Forbes Contributor, Derek Lidow, suggests that for the future of our economy we need more entrepreneurs especially when in recent years entrepreneurship has been in decline. Lidow goes on to claim that the mislabeling of “born entrepreneurs” can be particularly discouraging to women and minorities who may feel they will not succeed in their ventures if not labeled as such. Data shows that there are no “heritable traits that confer meaningfully better chances of succeeding as an entrepreneur,” rather strong personal motivations of the individual coupled with their particular skill sets are more closely related to positive entrepreneurial outcomes. Therefore, both women and minorities can be inspired to create a start-up, in any field, with the eradication of the “born entrepreneur” myth.
Read more on Forbes | Image: Suzanne Kreiter/The Boston Globe
This year, largely due to companies such as Netflix, the rom-com era is making a comeback. However, there is a limited amount of lesbian love stories. As Kobler requests, “Hallmark, let’s make the yuletide gay.”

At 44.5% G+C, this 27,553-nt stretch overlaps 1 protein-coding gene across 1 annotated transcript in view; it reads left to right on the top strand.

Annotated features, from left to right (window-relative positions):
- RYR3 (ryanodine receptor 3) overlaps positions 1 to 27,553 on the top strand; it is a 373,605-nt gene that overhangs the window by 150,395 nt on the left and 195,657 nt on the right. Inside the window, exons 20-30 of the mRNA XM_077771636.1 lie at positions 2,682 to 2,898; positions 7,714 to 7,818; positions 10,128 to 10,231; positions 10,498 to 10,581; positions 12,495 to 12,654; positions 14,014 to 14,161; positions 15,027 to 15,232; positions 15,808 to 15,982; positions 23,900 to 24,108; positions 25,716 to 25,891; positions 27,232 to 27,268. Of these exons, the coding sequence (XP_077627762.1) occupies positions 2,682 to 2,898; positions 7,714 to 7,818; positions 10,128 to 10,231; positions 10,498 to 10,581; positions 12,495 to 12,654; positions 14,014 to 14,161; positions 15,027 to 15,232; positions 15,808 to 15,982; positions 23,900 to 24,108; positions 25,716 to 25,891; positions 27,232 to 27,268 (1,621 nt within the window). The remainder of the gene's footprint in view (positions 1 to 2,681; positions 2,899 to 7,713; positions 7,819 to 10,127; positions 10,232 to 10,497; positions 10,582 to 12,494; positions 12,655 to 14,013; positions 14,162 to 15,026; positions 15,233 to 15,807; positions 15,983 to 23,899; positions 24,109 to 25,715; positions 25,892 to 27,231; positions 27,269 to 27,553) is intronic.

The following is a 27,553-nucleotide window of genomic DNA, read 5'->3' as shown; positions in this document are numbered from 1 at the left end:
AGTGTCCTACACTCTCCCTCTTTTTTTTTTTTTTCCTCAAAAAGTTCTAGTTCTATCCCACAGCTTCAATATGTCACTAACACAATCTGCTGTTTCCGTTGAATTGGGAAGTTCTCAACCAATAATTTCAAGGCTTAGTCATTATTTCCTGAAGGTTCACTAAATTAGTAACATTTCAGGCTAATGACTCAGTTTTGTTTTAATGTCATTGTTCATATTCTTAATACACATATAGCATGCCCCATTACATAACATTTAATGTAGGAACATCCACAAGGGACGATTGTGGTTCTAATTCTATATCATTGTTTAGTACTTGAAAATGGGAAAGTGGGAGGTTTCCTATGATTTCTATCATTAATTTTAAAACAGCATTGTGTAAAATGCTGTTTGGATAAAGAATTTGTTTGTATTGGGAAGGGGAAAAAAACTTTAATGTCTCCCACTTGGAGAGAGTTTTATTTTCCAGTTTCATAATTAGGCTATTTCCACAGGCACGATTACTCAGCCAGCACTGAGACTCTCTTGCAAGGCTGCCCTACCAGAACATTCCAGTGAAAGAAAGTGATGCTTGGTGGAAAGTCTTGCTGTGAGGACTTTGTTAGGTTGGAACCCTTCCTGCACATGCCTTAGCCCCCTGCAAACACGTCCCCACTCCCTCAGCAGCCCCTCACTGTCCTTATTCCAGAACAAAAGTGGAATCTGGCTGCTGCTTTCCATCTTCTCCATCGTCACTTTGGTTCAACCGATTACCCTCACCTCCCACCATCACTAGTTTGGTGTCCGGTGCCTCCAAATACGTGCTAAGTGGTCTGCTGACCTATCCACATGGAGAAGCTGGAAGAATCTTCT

Artist Betty Tompkins has been painting text-based works of demeaning words and phrases used to describe women from 2002-2015. In response to the #MeToo Movement, the artist is using her work in a new exhibition, “Will She Ever Shut Up?”
A series of murals of feminist icons have been placed all across London in celebration of the 100th anniversary of the UK’s first laws giving many women the right to vote. The murals contain 50 women from the past (such as Sojourner Truth and Sophia Duleep Singh) and present (Malala Yousafzai) who have played a role in the fight for equal rights.
Despite sharing stages with Janis Joplin, Jefferson Airplane, and Jimi Hendrix, this all-female rock band never got their “big break.” Now, with all the members well into their 70s, Ace of Cups has come back to record an album nearly five decades later.
In response to leading publications putting mostly men in their “Year in Pictures” review, Women Photograph have compiled their own list that reflects the underrepresented voices of those in their organization.
Though hip-hop is often criticized for its degrading lyrics about women, female rap is essential for the empowerment of Black women. Sesali Bowen explains, “Female rappers allow Black women to envision a world where our needs, desires, and identities come first.”